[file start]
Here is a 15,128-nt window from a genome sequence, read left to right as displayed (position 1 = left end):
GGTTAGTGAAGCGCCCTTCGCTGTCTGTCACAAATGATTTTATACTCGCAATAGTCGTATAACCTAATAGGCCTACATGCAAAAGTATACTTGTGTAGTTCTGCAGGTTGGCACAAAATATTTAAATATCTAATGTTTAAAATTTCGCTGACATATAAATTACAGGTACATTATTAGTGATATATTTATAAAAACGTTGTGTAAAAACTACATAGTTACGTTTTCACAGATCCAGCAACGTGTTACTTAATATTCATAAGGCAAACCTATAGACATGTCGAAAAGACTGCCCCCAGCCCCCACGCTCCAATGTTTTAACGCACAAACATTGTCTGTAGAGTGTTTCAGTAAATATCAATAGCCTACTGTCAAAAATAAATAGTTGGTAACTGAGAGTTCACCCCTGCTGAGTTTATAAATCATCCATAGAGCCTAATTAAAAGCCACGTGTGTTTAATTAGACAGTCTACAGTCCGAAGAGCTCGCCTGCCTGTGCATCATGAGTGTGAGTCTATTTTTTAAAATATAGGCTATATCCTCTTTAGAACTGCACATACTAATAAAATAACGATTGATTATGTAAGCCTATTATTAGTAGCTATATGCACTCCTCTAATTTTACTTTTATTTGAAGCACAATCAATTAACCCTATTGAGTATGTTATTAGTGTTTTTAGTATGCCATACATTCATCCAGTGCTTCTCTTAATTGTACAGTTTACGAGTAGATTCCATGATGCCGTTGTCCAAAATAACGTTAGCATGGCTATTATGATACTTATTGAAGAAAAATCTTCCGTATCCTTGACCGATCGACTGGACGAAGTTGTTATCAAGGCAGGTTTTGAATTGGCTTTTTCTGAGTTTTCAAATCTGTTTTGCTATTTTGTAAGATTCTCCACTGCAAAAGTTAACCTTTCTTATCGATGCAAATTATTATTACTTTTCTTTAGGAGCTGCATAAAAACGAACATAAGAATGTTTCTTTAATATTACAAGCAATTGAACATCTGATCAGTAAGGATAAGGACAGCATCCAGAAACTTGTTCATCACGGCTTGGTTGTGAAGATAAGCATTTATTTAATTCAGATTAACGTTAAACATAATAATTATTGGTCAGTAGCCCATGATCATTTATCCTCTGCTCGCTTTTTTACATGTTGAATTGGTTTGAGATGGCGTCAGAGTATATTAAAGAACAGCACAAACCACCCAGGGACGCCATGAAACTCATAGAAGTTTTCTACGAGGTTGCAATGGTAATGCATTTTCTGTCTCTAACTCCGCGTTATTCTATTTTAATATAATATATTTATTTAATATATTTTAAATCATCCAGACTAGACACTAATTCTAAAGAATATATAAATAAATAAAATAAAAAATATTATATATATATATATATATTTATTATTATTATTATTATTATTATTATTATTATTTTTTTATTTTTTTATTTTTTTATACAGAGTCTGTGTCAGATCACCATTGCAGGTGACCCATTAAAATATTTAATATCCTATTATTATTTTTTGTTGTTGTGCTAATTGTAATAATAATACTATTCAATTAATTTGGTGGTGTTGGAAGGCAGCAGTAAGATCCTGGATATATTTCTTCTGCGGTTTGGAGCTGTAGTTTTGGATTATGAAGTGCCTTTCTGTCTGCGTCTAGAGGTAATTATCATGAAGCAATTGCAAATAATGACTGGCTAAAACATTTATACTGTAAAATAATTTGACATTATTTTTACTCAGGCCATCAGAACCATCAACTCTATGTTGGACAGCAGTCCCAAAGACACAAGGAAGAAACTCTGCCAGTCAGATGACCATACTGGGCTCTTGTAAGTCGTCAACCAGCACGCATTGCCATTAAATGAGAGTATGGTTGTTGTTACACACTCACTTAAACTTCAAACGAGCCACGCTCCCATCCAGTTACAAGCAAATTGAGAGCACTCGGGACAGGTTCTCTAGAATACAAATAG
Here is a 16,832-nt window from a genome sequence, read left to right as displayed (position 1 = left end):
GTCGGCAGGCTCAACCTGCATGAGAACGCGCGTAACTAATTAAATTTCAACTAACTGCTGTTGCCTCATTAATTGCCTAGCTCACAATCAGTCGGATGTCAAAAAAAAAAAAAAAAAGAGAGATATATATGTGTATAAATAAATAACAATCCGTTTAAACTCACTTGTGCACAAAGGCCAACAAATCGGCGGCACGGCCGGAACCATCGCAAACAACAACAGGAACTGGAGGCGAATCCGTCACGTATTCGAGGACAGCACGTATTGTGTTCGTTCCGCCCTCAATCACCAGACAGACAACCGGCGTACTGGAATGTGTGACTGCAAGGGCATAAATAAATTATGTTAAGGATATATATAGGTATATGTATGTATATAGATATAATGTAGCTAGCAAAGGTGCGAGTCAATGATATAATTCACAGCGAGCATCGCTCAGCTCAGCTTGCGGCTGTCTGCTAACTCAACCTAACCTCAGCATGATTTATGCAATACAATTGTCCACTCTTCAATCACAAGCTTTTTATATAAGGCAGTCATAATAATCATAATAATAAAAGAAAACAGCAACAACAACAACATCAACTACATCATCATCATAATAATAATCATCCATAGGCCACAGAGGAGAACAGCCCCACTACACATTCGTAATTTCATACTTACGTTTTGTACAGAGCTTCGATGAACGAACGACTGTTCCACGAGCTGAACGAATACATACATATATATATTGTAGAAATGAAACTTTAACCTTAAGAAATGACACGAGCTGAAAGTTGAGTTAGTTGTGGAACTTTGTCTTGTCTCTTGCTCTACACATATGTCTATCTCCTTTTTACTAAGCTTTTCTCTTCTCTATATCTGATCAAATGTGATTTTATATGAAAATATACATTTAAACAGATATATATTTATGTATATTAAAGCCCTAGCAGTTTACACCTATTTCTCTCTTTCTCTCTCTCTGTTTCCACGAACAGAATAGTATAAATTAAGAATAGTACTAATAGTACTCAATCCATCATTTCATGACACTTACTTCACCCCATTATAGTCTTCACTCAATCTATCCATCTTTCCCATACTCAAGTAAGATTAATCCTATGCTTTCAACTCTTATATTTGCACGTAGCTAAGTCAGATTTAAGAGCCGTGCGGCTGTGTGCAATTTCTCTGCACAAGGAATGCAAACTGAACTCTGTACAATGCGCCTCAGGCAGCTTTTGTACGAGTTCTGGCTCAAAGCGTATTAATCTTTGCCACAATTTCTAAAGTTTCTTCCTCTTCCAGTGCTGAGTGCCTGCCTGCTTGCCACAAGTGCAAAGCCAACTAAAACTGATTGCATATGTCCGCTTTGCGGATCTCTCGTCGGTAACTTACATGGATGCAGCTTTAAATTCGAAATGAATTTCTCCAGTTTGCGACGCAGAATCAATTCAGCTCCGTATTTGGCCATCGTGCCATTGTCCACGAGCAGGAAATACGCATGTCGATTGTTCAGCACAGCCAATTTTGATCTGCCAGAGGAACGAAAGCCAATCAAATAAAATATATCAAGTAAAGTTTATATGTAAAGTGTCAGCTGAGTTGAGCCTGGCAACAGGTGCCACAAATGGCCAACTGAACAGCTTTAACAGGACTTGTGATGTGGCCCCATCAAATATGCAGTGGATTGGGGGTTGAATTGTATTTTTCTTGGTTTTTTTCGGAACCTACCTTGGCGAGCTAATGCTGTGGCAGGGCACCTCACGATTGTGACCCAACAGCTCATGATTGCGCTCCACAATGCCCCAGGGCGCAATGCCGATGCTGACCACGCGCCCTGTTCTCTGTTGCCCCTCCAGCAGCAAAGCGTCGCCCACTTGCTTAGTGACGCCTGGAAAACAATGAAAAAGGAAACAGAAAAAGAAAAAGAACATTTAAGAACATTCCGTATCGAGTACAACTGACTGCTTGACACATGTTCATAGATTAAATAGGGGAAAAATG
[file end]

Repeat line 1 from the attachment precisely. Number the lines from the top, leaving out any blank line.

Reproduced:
Here is a 15,128-nt window from a genome sequence, read left to right as displayed (position 1 = left end):